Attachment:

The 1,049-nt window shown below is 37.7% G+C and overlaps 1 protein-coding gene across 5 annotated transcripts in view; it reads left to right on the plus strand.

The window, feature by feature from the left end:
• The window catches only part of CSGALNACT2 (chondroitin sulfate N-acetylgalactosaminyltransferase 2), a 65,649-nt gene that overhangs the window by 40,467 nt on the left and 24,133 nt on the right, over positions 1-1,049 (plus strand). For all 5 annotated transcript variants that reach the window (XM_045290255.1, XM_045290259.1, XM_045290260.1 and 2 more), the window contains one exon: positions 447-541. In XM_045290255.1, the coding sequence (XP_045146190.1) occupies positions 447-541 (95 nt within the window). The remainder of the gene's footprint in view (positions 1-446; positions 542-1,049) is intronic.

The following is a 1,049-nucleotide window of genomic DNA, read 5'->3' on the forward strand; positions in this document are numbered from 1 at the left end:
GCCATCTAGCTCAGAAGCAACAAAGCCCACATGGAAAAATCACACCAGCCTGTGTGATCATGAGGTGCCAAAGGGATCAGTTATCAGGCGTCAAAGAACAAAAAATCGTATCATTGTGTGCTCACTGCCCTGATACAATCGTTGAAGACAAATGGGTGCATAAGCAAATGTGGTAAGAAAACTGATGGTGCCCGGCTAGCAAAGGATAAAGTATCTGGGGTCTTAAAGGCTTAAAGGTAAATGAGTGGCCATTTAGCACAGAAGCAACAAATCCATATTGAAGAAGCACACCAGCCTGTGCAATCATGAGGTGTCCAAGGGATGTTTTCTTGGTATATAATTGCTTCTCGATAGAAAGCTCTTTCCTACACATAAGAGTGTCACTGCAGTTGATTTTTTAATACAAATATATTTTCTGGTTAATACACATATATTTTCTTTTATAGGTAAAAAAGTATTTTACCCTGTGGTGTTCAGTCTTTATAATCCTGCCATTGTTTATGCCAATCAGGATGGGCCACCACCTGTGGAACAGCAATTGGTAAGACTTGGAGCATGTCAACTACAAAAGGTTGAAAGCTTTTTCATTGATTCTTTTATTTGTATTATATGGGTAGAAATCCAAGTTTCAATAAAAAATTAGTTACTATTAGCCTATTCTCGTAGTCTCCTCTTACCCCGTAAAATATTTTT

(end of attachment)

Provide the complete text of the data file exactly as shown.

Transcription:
The 1,049-nt window shown below is 37.7% G+C and overlaps 1 protein-coding gene across 5 annotated transcripts in view; it reads left to right on the plus strand.

The window, feature by feature from the left end:
• The window catches only part of CSGALNACT2 (chondroitin sulfate N-acetylgalactosaminyltransferase 2), a 65,649-nt gene that overhangs the window by 40,467 nt on the left and 24,133 nt on the right, over positions 1-1,049 (plus strand). For all 5 annotated transcript variants that reach the window (XM_045290255.1, XM_045290259.1, XM_045290260.1 and 2 more), the window contains one exon: positions 447-541. In XM_045290255.1, the coding sequence (XP_045146190.1) occupies positions 447-541 (95 nt within the window). The remainder of the gene's footprint in view (positions 1-446; positions 542-1,049) is intronic.

The following is a 1,049-nucleotide window of genomic DNA, read 5'->3' on the forward strand; positions in this document are numbered from 1 at the left end:
GCCATCTAGCTCAGAAGCAACAAAGCCCACATGGAAAAATCACACCAGCCTGTGTGATCATGAGGTGCCAAAGGGATCAGTTATCAGGCGTCAAAGAACAAAAAATCGTATCATTGTGTGCTCACTGCCCTGATACAATCGTTGAAGACAAATGGGTGCATAAGCAAATGTGGTAAGAAAACTGATGGTGCCCGGCTAGCAAAGGATAAAGTATCTGGGGTCTTAAAGGCTTAAAGGTAAATGAGTGGCCATTTAGCACAGAAGCAACAAATCCATATTGAAGAAGCACACCAGCCTGTGCAATCATGAGGTGTCCAAGGGATGTTTTCTTGGTATATAATTGCTTCTCGATAGAAAGCTCTTTCCTACACATAAGAGTGTCACTGCAGTTGATTTTTTAATACAAATATATTTTCTGGTTAATACACATATATTTTCTTTTATAGGTAAAAAAGTATTTTACCCTGTGGTGTTCAGTCTTTATAATCCTGCCATTGTTTATGCCAATCAGGATGGGCCACCACCTGTGGAACAGCAATTGGTAAGACTTGGAGCATGTCAACTACAAAAGGTTGAAAGCTTTTTCATTGATTCTTTTATTTGTATTATATGGGTAGAAATCCAAGTTTCAATAAAAAATTAGTTACTATTAGCCTATTCTCGTAGTCTCCTCTTACCCCGTAAAATATTTTT